From, "The History of Houston
County", Taylor Publishing, 1982 - Page 41
Mayville Township is
located in the central part of Houston County, the northwest corner being the
almost exact center of the county. Crooked Creek valley bisects the
township; running from Caledonia easterly into Crooked Creek Township. The
valley being quite deep, with high steep bluffs and many dry runs, leaves the
better farm land on the north, west and south sides of Mayville.
While the first white
settler of Mayville is unknown, but some of the early settlers and the
approximate date of their arrival are: 1854--John
O'Heron, Jerry Holley, T. J. Murphy; 1855--Ed Buckley, Mr. Cashman, Martin Rohan,
Thomas and James Kennedy, Thomas Moriarity, Mr. McCurdy, Charles Klein, John
Mann, and Winston Taylor; 1856--Gasper Molitor, John Mead, P. Kelly, J. J.
Reinhart; 1857, Nicholas Neu. The Irish settled the north half
of the township and the German speaking people the south half. Now we find
residents of many national origins.
The first marriage in
the township was between Will Schwinden and Catherine Reinhart.
The township was
organized at the home of Gaspar Molitor in
1859. The first supervisors were: John
Schwindon, J. G. Clark and James Kennedy, and W. F. Carrol,
clerk. No mention of a treasurer. Most of the early township
business concerned the establishment of roads and maintaining them. Also,
it seemed like every year they voted on whether or not they sould allow horses,
cattle, mules, and assess to run at large between April 1 and October 15.
Other early names
are: John O'Heron, Michael Mernack, Nicholas
Krier, Hubert Esch, John Neu, Peter Paulan, Peter Simon, Michael Weber, Frank
Johnson, Peter Gengler, James Connley, Michael Dunn, Philip Dunn, Peter Kennedy,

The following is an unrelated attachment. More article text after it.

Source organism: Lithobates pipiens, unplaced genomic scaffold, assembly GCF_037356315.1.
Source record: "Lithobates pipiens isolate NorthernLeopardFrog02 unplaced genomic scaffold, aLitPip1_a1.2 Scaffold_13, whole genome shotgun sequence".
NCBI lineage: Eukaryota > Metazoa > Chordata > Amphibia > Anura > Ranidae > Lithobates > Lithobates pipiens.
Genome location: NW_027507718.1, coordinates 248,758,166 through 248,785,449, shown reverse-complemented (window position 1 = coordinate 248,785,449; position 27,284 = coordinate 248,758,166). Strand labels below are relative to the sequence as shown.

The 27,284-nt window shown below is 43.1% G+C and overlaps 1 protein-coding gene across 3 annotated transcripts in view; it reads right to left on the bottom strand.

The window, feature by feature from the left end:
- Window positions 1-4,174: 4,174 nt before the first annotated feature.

Marlow Bergerman, Charles Andrew, Michael Leary, John Holliday, George Holliday,
John Frisch, Peter Kelley, Alexander Stapleton, James Casey, Nick Allgroth, N.
E. Dorval, Michael Beck, Nicholas Welscher, Michael Frebig, Timothy Murphy,
Frank Schanzen, H. M. Philips, Mathias Schwindon, Charles Murphy, Joseph Vossen,
C. H. Brown, J. H. Davidson, Edward Bennet, J. E. Pope.
The supervisor who
served the longest was probably Pat Hayes,
from 1908 to 1960. The present officers are Lloyd
Jennings, Herman Heinz, Maynard Welscher. Joe Dahlberg as
clerk, and Viola Guillien as
treasurer. Viola is the first lady to serve.
The present town hall
on Main Street, across from the fairgrounds, in Caledonia was purchased and
moved their in 1912. Before that the polling place was District 43 (Murphy
Among the many changes
of the past 50 years has been the coming of REA, the closing of small rural
schools, the taking over of the farmer owned telephone lines by the Bell System,
and improving the black topping of many of our farm roads.
Farming, too, has
changed. It has gone from wheat raising by the early settlers to general
livestock farming, to the specialization we have now. Once nearly every
farmer milked some cows, had hogs or beef or both. Farms have become
larger and now dairy cattle are found on about 40 farms. About 20 farms
have hogs and 30 have beef cows or feeder cattle or both. A few farms have
no livestock. The principle crops are corn and alfalfa hay.
Mayville--where did the
name originate? I don't think I have ever seen the name used
elsewhere. Maybe the early settlers looked forward to the month of May,
after the long hard winter. In May the grass is green, the wild flowers
are in bloom and the crops are being planted. Mayville--a nice place to be
especially in the spring.
Compiled and submitted
by Clarence Eikens